Brave New Workplace: How Individual Contracts Are Changing Our Jobs

Brave New Workplace: How Individual Contracts Are Changing Our Jobs

Brave New Workplace: How Individual Contracts Are Changing Our Jobs

Brave New Workplace: How Individual Contracts Are Changing Our Jobs


Once employees knew they'd be paid properly for working nights and overtime and couldn't be dismissed on a whim. Unions made sure of this. Now employees are being asked to do their own bargaining, one on one. Employers and government claim that this will lead to higher productivity, while unions and church groups cry foul. What is really going on? The push for individual contracts for employees overturns a century of collective efforts to create basic rights and a fair go' in Australian workplaces. David Peetz peels away the layers of corporate and government doublespeak that surround this most heated issue to uncover what is really happening in relations between employers and employees. He explains who benefits from individual contracts and who doesn't, and how this will change the way we work. He locates individual workplace contracts in a wider debate about whether we are moving away from collective ideals towards individualistic values. From offices to shops, schools, hospitals and mines, individual contracting affects every single employee in Australia. Brave New Workplace is compelling reading for anyone who wants to understand the brave new world of work. This is a timely and important book. The Australian Government is promoting individual contracts as the way forward for all Australian workplaces. David Peetz's research demonstrates clearly that individual contracts are the antithesis of modern, productive employment relationships.' Greg Combet, ACTU Secretary David Peetz dissects the workplace world of dog eat dog with forensic skill. This book is essential, accessible reading for those who want to understand what individualism in the workplace means for workers and for Australian society.' Associate Professor Barbara Pocock, author of The Work/Life Collision


On 1 September 2000, with enterprise agreement negotiations stalled, the Commonwealth Bank began to make offers to most of its workforce to sign Australian Workplace Agreements, individual contracts available under federal legislation. On 28 September, the Finance Sector Union obtained an injunction preventing the Bank from offering further contracts, on the grounds that it represented a potential breach of principles of freedom of association also expressed in federal legislation. a date for the full trial was scheduled and I was asked to be an expert witness. So began this project.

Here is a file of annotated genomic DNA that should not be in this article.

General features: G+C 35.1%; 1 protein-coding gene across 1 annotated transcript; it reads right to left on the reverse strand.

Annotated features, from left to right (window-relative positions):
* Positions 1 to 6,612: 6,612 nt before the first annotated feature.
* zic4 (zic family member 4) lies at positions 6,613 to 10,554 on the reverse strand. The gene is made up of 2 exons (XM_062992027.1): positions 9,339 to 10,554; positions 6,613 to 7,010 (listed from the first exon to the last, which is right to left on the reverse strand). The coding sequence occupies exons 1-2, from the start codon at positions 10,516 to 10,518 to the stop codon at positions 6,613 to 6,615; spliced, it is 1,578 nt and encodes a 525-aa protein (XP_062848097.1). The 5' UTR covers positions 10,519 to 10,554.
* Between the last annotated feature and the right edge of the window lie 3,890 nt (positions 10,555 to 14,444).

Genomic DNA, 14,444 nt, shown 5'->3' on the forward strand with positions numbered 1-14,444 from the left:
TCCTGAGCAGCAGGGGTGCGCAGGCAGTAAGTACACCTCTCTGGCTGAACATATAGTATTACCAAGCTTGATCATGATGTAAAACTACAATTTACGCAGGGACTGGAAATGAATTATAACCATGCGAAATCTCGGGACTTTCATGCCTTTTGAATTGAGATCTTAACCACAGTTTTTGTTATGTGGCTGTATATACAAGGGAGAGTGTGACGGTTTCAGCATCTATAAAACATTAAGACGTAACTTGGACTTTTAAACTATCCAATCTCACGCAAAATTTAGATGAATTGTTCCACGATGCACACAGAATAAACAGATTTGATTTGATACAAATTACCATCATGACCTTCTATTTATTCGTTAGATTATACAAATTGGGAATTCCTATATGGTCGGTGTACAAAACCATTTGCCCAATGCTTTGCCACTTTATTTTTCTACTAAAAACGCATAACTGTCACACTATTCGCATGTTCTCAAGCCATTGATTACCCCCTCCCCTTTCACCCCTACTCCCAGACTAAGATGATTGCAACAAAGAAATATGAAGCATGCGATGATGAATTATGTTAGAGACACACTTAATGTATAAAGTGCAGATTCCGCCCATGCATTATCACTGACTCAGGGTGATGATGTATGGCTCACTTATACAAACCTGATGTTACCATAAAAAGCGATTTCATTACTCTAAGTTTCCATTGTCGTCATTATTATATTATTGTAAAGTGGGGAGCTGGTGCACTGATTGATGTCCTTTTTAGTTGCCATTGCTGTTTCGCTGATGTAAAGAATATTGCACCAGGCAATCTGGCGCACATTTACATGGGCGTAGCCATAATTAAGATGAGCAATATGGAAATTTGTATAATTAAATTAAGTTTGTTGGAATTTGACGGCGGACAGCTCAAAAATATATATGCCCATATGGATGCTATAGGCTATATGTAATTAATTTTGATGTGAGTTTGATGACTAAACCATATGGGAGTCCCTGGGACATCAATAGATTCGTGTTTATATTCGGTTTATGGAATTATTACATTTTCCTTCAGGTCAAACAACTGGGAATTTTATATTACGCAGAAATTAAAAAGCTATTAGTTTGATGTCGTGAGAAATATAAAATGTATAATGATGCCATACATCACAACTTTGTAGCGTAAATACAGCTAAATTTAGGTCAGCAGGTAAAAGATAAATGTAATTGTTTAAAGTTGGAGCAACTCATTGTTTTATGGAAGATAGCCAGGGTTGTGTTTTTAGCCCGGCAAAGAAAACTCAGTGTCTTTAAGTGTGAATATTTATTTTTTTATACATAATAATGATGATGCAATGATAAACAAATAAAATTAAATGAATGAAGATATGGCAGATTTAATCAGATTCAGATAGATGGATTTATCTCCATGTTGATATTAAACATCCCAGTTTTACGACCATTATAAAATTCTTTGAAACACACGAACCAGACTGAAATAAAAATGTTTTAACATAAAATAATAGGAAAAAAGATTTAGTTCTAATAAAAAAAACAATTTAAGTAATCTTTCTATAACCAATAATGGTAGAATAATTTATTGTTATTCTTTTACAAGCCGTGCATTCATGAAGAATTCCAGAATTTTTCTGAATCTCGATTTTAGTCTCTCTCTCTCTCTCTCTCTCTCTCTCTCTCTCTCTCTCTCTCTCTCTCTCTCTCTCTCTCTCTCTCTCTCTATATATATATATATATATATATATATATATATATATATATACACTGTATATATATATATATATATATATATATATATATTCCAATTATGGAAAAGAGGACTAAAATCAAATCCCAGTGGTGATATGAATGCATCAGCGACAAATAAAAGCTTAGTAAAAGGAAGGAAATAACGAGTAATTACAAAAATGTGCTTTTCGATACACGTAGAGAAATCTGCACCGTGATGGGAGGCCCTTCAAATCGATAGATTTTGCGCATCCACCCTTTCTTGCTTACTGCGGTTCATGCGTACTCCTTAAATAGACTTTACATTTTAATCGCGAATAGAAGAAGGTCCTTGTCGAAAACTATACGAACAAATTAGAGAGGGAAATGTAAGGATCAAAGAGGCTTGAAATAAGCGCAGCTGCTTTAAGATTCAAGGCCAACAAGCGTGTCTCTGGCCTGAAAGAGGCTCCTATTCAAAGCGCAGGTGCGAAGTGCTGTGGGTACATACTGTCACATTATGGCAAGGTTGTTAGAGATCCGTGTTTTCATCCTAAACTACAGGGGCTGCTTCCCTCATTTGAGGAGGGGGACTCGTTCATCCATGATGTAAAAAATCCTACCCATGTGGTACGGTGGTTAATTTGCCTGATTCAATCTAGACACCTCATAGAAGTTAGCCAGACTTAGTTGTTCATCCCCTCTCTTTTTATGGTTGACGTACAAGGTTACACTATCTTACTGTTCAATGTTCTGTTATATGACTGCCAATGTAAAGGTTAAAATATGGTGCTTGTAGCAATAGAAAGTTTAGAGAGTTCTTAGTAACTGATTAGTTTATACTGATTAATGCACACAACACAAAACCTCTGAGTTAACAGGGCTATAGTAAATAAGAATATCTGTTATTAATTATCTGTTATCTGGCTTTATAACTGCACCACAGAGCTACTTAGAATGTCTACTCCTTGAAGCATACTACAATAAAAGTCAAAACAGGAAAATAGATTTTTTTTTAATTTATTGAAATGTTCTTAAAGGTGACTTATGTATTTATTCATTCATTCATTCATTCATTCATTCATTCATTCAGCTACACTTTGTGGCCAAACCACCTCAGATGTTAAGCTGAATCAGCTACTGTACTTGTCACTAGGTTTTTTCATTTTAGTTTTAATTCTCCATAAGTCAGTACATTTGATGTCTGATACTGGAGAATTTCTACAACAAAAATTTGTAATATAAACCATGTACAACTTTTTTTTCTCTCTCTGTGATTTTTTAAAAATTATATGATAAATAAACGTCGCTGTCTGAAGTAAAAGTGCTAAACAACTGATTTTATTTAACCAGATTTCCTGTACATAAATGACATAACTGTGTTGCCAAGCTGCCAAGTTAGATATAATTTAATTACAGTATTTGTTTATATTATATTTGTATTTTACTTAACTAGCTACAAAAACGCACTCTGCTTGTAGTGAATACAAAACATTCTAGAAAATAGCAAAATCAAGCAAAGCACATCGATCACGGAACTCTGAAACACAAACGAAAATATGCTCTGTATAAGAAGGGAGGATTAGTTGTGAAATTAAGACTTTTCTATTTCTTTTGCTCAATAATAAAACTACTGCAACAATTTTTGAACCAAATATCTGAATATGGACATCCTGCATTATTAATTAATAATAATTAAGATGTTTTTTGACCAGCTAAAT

Since then various conference papers, academic articles and presentations have emerged, some written solo but many prepared jointly with other researchers. Ironically, the case that started it was settled the morning that hearings were due to commence, but by then enough momentum had developed to give the project a life of its own, one that became much broader than the original set of issues. Most of the papers were prepared with an academic audience in mind, but I wanted to put something together for a more general readership, and was spurred to do this by Margaret Lee, a colleague at Griffith University, who suggested this book. and so, here it is.

Along the way financial assistance for projects that have contributed towards various chapters has come from the Queensland Department of Industrial Relations, the Australian Research Council, the Finance Sector Union and the Centre for Work, Leisure and Community Research at Griffith University. My thanks to all those bodies.

There are of course many individuals to thank. Sigmund Grønmo and Ole Johnny Olsen in the Sociology Department at the University of Bergen, Norway, offered a desk and room in one of the most beautifully located cities in Europe, a setting that was perfect for preparing much of the manuscript in 2005. Gregor Murray at the Centre de recherche interuniversitaire sur la mondialisation et le travail at the University of Montreal, was similarly helpful at earlier times.

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